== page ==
The elderly population in the United States is expanding rapidly, and with advancements in modern medicine, the number of elderly patients undergoing surgery has risen in parallel. The aim of this study was to evaluate the effect of age and frailty on postoperative outcomes following pedicled flap reconstruction. The 2005-2016 ACS-NSQIP databases were queried to identify cases involving pedicled flaps based on CPT codes. Demographic data and postoperative complications were assessed using Chi-square and t-tests for analysis of categorical and continuous variables, respectively. A multivariable regression analysis was conducted to control for confounders. A total of 44,986 cases were included in our analysis. Patients in the 70-79year age group had the highest rates of all-cause (31.2%), mild systemic (25.3%) and severe systemic (7.4%) complications. Multivariable regression identified age as an independent risk factor for all-cause, severe systemic and wound complications. A score of 3+ on the 5-factor modified frailty index (mFI-5) was associated with all-cause, severe systemic and wound complications. When stratified by flap location, age was predictive of all-cause complications for breast, trunk, upper extremity and lower extremity flaps. Finally, mFI-5 score of 3+ was identified as an independent risk factor for all-cause complications in flaps of the head and neck, trunk and lower extremity. Although, increased age does contribute to risk of postoperative complications, the frailty index appears to hold much stronger predictive capacity. These findings stress the importance of optimizing preoperative comorbidities to reduce the risk of poor postoperative outcomes.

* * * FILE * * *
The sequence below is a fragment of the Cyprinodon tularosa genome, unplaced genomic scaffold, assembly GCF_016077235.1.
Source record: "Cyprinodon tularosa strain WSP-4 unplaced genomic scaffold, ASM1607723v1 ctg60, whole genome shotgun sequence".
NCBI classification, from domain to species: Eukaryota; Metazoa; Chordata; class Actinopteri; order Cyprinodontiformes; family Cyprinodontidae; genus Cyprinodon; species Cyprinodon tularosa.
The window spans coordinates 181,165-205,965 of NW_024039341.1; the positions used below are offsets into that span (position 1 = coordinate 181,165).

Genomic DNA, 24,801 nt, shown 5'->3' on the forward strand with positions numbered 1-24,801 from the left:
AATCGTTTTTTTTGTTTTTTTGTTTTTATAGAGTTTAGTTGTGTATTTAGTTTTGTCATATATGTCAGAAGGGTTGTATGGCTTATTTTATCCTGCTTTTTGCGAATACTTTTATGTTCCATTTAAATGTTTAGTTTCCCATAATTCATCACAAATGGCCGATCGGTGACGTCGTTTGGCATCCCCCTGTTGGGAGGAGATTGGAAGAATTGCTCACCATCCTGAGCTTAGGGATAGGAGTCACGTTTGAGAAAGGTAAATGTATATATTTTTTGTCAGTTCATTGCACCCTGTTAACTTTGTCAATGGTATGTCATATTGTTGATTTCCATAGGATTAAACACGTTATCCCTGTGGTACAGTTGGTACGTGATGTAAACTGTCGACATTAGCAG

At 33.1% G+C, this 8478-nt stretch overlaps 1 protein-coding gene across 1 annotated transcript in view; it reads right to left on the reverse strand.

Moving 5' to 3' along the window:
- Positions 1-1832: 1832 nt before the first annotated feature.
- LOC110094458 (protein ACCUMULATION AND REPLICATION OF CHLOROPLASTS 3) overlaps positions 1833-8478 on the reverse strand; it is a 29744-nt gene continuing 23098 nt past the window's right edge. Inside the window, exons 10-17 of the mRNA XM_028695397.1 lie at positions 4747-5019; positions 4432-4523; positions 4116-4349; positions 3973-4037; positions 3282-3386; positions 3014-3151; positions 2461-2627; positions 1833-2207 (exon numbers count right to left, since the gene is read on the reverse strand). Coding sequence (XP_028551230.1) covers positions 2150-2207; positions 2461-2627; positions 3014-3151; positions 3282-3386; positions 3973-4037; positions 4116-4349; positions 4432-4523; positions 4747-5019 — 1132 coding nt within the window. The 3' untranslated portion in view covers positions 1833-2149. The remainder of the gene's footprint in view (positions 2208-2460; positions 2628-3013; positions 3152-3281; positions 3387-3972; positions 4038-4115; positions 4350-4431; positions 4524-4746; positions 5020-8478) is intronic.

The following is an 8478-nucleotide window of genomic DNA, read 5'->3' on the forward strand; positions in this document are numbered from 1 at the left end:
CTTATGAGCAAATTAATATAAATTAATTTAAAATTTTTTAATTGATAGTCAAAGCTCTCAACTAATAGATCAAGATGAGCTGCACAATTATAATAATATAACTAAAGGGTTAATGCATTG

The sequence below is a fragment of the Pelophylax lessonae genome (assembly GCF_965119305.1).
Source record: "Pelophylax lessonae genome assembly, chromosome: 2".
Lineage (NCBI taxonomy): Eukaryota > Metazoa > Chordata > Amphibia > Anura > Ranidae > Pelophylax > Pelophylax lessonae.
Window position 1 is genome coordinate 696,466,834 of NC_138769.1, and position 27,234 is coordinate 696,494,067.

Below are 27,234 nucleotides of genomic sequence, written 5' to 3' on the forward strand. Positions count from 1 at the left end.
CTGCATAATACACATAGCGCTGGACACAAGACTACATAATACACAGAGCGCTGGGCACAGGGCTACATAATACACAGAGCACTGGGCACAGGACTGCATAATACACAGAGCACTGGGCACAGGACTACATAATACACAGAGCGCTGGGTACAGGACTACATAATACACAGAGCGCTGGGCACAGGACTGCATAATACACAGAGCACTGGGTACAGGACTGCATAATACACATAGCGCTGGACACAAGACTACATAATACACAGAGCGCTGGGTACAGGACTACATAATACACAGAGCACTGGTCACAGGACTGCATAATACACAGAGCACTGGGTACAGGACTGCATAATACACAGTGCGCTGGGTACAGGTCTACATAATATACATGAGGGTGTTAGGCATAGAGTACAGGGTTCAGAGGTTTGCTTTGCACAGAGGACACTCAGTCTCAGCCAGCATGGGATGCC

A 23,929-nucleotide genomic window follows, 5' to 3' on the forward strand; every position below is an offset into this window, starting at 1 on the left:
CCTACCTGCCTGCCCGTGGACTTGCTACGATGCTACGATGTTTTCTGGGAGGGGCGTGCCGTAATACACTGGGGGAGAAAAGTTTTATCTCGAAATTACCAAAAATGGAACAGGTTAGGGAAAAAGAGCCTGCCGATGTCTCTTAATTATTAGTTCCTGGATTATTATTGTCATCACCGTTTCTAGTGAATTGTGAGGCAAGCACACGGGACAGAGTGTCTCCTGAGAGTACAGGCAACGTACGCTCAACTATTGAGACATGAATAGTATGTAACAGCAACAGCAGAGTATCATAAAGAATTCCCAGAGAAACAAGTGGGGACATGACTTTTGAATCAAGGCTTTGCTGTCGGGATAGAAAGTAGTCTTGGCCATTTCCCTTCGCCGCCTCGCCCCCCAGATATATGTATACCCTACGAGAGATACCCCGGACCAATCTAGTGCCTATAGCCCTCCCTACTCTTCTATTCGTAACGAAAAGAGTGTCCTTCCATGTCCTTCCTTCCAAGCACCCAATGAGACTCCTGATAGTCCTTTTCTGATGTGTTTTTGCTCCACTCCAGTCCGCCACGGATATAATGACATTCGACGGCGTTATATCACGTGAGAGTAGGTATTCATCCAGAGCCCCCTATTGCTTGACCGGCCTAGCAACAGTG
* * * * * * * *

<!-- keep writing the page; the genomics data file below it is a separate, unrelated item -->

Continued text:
Keywords: NSQIP; Pedicled flaps; age; frailty.